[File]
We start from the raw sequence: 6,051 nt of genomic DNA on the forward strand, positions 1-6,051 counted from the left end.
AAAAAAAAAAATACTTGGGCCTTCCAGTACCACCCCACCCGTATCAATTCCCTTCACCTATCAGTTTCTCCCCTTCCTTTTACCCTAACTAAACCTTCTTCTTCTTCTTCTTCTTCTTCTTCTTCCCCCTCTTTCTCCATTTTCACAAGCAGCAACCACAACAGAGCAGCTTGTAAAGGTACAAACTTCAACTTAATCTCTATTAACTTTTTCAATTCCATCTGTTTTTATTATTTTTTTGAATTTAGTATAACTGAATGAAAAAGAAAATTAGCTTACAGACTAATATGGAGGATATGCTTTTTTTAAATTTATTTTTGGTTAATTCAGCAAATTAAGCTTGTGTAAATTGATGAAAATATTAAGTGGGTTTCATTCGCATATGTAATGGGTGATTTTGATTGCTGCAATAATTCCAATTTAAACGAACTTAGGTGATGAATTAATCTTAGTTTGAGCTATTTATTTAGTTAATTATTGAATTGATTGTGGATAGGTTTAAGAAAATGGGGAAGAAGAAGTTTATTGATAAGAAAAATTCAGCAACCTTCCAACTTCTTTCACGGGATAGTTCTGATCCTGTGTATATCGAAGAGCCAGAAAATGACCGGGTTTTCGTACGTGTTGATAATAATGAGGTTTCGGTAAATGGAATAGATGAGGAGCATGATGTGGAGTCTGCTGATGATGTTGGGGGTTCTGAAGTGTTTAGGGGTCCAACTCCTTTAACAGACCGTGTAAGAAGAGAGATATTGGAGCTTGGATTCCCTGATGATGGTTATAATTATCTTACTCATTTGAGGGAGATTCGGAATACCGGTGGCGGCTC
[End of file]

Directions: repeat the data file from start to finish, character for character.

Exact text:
We start from the raw sequence: 6,051 nt of genomic DNA on the forward strand, positions 1-6,051 counted from the left end.
AAAAAAAAAAATACTTGGGCCTTCCAGTACCACCCCACCCGTATCAATTCCCTTCACCTATCAGTTTCTCCCCTTCCTTTTACCCTAACTAAACCTTCTTCTTCTTCTTCTTCTTCTTCTTCTTCCCCCTCTTTCTCCATTTTCACAAGCAGCAACCACAACAGAGCAGCTTGTAAAGGTACAAACTTCAACTTAATCTCTATTAACTTTTTCAATTCCATCTGTTTTTATTATTTTTTTGAATTTAGTATAACTGAATGAAAAAGAAAATTAGCTTACAGACTAATATGGAGGATATGCTTTTTTTAAATTTATTTTTGGTTAATTCAGCAAATTAAGCTTGTGTAAATTGATGAAAATATTAAGTGGGTTTCATTCGCATATGTAATGGGTGATTTTGATTGCTGCAATAATTCCAATTTAAACGAACTTAGGTGATGAATTAATCTTAGTTTGAGCTATTTATTTAGTTAATTATTGAATTGATTGTGGATAGGTTTAAGAAAATGGGGAAGAAGAAGTTTATTGATAAGAAAAATTCAGCAACCTTCCAACTTCTTTCACGGGATAGTTCTGATCCTGTGTATATCGAAGAGCCAGAAAATGACCGGGTTTTCGTACGTGTTGATAATAATGAGGTTTCGGTAAATGGAATAGATGAGGAGCATGATGTGGAGTCTGCTGATGATGTTGGGGGTTCTGAAGTGTTTAGGGGTCCAACTCCTTTAACAGACCGTGTAAGAAGAGAGATATTGGAGCTTGGATTCCCTGATGATGGTTATAATTATCTTACTCATTTGAGGGAGATTCGGAATACCGGTGGCGGCTC